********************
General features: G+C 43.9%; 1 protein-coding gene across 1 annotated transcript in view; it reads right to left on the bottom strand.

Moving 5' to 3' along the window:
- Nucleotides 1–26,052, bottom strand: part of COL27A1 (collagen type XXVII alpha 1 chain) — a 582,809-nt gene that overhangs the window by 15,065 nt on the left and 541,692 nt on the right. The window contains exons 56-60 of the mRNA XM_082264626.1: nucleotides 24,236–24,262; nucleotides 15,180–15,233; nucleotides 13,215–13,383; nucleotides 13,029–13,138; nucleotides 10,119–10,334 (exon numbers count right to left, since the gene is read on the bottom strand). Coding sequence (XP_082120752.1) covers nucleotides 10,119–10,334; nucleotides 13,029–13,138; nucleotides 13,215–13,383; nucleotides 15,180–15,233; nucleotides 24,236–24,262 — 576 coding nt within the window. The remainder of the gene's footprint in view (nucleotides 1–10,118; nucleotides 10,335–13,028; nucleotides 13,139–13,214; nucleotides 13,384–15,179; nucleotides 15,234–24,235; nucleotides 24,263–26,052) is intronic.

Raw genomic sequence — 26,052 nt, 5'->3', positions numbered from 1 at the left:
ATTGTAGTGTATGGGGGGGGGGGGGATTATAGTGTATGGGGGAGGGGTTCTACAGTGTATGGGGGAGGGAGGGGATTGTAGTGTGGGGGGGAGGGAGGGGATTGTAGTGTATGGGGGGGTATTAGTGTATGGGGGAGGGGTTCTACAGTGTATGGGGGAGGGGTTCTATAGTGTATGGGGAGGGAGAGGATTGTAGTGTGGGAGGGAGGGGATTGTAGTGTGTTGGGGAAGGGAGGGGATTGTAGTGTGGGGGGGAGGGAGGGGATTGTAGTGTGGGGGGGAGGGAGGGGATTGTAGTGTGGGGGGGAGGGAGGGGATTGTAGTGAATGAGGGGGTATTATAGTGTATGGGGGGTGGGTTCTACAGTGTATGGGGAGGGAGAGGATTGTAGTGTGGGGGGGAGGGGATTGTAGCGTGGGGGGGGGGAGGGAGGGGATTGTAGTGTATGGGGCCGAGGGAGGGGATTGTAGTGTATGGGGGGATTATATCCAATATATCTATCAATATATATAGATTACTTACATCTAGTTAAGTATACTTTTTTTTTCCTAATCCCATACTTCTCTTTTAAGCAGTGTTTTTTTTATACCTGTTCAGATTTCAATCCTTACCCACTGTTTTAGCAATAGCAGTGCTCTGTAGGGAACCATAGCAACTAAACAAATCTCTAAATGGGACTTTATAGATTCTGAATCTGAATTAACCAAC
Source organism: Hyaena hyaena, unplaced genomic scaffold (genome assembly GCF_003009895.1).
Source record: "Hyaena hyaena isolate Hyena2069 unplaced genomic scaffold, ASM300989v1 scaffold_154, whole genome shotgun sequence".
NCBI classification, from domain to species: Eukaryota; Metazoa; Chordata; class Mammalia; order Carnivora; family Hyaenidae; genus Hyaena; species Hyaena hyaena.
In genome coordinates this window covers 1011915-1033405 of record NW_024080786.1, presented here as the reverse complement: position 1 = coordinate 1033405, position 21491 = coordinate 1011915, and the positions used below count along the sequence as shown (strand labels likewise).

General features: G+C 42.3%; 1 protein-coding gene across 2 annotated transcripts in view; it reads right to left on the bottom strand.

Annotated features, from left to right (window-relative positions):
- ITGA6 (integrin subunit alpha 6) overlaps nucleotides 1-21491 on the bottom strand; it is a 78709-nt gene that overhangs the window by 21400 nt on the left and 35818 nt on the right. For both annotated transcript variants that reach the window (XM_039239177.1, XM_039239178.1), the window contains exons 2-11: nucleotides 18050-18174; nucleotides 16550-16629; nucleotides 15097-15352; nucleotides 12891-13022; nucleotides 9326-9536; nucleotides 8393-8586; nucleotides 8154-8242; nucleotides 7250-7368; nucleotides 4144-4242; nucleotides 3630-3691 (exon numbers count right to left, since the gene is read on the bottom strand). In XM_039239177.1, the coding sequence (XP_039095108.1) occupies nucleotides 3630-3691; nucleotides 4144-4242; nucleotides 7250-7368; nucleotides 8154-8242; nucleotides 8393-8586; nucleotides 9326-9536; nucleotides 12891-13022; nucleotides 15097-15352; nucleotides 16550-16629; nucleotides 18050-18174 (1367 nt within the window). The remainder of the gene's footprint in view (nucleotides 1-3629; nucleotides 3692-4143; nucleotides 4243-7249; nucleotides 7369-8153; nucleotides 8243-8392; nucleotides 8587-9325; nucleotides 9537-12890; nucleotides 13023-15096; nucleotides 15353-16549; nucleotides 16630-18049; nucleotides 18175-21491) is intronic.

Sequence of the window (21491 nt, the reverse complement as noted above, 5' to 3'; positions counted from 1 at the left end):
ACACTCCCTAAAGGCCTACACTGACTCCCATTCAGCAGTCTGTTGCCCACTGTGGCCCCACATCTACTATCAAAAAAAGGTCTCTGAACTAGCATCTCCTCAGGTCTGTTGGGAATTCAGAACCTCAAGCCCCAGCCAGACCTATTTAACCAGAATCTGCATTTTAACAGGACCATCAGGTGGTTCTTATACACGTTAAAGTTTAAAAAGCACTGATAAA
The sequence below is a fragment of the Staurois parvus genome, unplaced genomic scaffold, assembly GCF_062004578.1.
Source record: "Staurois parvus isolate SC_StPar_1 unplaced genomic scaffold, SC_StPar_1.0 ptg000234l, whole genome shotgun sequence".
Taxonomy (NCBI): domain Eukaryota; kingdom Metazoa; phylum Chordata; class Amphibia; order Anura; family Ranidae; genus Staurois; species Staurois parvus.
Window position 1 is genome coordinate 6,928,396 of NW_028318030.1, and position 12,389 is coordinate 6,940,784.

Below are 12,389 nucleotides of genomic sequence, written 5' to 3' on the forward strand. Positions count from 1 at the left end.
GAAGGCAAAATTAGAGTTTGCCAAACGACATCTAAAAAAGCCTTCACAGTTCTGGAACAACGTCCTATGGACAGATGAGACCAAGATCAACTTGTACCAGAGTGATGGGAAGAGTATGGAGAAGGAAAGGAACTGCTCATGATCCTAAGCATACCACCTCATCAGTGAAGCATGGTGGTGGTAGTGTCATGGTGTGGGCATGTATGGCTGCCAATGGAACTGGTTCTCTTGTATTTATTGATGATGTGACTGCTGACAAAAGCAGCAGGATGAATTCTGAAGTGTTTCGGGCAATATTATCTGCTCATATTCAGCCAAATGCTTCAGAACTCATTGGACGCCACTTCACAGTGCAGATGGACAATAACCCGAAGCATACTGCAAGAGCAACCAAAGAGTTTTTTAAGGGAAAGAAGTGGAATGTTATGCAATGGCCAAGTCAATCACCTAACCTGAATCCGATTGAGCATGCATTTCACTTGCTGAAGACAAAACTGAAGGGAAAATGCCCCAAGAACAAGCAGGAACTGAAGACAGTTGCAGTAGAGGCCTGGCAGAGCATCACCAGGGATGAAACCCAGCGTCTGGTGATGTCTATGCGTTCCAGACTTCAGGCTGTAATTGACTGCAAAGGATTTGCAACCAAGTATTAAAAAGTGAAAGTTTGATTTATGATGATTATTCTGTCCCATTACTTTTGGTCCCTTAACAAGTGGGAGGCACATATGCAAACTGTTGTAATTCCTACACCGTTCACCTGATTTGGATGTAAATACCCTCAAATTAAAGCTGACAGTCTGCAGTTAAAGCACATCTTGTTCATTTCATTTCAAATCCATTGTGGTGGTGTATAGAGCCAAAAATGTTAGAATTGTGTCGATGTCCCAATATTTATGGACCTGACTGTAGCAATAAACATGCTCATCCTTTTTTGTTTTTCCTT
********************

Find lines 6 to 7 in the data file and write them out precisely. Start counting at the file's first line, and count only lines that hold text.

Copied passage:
Source organism: Hyaena hyaena, unplaced genomic scaffold (genome assembly GCF_003009895.1).
Source record: "Hyaena hyaena isolate Hyena2069 unplaced genomic scaffold, ASM300989v1 scaffold_154, whole genome shotgun sequence".